With fall in full swing, temperatures around New England are finally dropping to consistently low levels, and this year, much to the delight of restless skiers and snowboarders, that means record-early opening weekends for several ski mountains in the region.
“It feels great to get people out here this early,” said Jamie Storrs, spokesman for Mount Snow in Vermont, which is having the earliest opening day in its 64-year history Saturday. “There’s a lot of pent-up demand; people haven’t been on skis since April. People are pretty fired up to be able to ski in October.”
On Wildcat Mountain in New Hampshire, the slopes will open for the first time this season Saturday as well, making it the earliest opening day in the mountain’s 61-year history, Wildcat spokesman Nate Ramsbottom said.
Sunday River resort in Maine and Killington resort in Vermont were two of the first ski mountains to open in New England this season. Both resorts opened Oct. 19, which marked the second-earliest opening day at Sunday River since it opened 59 years ago, said Karolyn Castaldo, spokeswoman for the resort.
Killington has been able to open as early as October three of the last four years, including this year, said Courtney DiFiore, spokeswoman for Killington. Ski mountains have been able to open early thanks to consistently low temperatures that allow for artificial snow-making, even when there isn’t enough natural snowfall, which has been the case so far throughout much of the region, meteorologists said.
“We really don’t have a ton of snowfall around the area right now,” said Robert Deal, a National Weather Service meteorologist in Burlington. “Any skiing or snowboarding right now is only going to be done on trails where they’re making snow.”
But creating snow doesn’t seem to be an issue for some of the resorts that are opening early. Mount Snow recently invested $30 million in its snow-making system, making it the most powerful such system in the Northeast, Storrs said.
At Sunday River, major renovations to the mountain’s snow-making system allow the snowblowers to now carry 15 percent more water, which means more powder for impatient skiers and snowboarders to shred, Castaldo said.
“We’ve had a couple of storms here and there, but it’s really been up to our snow-making system,” Storrs said. Just one of the 12 inches of snow base on Mount Snow is from natural snowfall, he said.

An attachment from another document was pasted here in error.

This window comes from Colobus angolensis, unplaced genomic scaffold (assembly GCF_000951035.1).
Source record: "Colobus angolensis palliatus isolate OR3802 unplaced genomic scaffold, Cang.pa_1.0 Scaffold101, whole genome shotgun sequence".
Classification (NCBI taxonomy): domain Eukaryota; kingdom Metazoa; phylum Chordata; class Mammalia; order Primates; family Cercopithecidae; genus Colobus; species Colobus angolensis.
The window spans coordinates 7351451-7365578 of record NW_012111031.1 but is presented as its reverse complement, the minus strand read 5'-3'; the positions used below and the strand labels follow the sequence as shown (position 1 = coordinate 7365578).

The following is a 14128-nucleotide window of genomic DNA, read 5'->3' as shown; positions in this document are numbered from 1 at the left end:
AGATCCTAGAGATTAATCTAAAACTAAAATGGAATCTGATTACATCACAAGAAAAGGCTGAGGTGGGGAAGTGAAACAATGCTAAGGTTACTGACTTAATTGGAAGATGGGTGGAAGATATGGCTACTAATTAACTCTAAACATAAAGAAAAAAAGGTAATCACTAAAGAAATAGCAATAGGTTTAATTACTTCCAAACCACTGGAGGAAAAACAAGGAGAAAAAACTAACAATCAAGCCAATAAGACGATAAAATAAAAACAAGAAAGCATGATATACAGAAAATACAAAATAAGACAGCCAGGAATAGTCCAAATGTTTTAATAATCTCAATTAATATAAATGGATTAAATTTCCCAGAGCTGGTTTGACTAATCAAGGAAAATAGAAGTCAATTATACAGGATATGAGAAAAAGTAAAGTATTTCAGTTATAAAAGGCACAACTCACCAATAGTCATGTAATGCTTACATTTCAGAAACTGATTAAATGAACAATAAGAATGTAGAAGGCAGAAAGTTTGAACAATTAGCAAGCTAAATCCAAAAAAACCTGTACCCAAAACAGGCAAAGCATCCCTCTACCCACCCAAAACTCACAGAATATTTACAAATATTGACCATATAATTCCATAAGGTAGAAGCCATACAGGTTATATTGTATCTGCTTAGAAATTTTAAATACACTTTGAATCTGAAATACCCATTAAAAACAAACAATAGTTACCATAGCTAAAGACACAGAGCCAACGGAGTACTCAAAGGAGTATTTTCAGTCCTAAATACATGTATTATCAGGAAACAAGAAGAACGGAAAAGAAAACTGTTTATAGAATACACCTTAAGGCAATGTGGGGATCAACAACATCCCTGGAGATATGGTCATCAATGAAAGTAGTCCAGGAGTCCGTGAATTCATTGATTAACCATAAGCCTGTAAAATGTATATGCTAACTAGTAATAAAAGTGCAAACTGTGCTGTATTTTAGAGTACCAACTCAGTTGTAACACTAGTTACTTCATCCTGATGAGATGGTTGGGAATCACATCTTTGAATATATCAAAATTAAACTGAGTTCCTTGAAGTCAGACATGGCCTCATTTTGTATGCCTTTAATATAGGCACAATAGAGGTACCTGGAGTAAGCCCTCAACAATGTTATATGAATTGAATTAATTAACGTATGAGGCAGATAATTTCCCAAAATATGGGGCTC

“No matter what happens with natural snow, the snow-making system is always the backbone of our resort,” Storrs said. “It’s the reality of operating in New England and North America.”
Even with about 15 inches of natural snowfall at the summit of Wildcat Mountain this week, the resort made its decision to open early, knowing that skiing and riding ability was going to depend on snow-making, Ramsbottom said.
“We had the temperatures to start making snow earlier than usual,” he said. “We rolled the dice, went ahead, and Mother Nature joined in. We thought, ‘There’s no way we can’t open.’ ”
Other mountains weren’t as fortunate as Wildcat Mountain in terms of snowfall leading up to opening day, but are deciding to lean on their snow-making systems to bridge the snowfall gap.
A few days before opening, Sunday River got just 1 to 3 inches of natural snow, but that snowfall was followed by 36 consecutive hours of snow-making temperatures, Castaldo said.
Killington has gotten just 2 inches of natural snow in the last seven days but has been able to make up the rest of the mountain’s 12-inch snow base with snow-making machines, DiFiore said.
As temperatures drop further in the coming weeks, precipitation on the mountains is more likely to come down as snow, but snowfall totals for the winter are largely unpredictable, meteorologists said.
Nevertheless, ski resorts seem to be optimistic.
“It seems like it will be a good season, and because we were able to open this early, it seems like that trend is going to continue,” DiFiore said.